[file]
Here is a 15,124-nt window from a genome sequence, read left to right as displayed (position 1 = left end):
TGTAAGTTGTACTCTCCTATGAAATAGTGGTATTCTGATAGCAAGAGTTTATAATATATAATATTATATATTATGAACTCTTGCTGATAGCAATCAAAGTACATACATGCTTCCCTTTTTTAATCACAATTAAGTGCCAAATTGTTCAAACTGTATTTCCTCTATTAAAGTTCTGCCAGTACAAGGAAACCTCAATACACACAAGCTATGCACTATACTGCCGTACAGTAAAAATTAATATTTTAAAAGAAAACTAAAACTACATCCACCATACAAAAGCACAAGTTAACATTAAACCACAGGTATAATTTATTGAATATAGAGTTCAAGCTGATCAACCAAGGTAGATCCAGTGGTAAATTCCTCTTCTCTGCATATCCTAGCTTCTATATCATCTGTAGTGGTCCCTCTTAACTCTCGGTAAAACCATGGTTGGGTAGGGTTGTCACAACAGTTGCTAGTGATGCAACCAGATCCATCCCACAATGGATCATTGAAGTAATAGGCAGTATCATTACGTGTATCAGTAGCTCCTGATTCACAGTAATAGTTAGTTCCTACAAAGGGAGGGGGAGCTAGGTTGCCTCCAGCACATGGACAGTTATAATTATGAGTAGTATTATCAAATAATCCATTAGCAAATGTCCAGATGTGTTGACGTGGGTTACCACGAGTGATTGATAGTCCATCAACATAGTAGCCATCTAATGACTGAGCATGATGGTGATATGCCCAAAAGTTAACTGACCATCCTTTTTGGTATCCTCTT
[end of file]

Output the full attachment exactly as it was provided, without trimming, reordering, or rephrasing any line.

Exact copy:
Here is a 15,124-nt window from a genome sequence, read left to right as displayed (position 1 = left end):
TGTAAGTTGTACTCTCCTATGAAATAGTGGTATTCTGATAGCAAGAGTTTATAATATATAATATTATATATTATGAACTCTTGCTGATAGCAATCAAAGTACATACATGCTTCCCTTTTTTAATCACAATTAAGTGCCAAATTGTTCAAACTGTATTTCCTCTATTAAAGTTCTGCCAGTACAAGGAAACCTCAATACACACAAGCTATGCACTATACTGCCGTACAGTAAAAATTAATATTTTAAAAGAAAACTAAAACTACATCCACCATACAAAAGCACAAGTTAACATTAAACCACAGGTATAATTTATTGAATATAGAGTTCAAGCTGATCAACCAAGGTAGATCCAGTGGTAAATTCCTCTTCTCTGCATATCCTAGCTTCTATATCATCTGTAGTGGTCCCTCTTAACTCTCGGTAAAACCATGGTTGGGTAGGGTTGTCACAACAGTTGCTAGTGATGCAACCAGATCCATCCCACAATGGATCATTGAAGTAATAGGCAGTATCATTACGTGTATCAGTAGCTCCTGATTCACAGTAATAGTTAGTTCCTACAAAGGGAGGGGGAGCTAGGTTGCCTCCAGCACATGGACAGTTATAATTATGAGTAGTATTATCAAATAATCCATTAGCAAATGTCCAGATGTGTTGACGTGGGTTACCACGAGTGATTGATAGTCCATCAACATAGTAGCCATCTAATGACTGAGCATGATGGTGATATGCCCAAAAGTTAACTGACCATCCTTTTTGGTATCCTCTT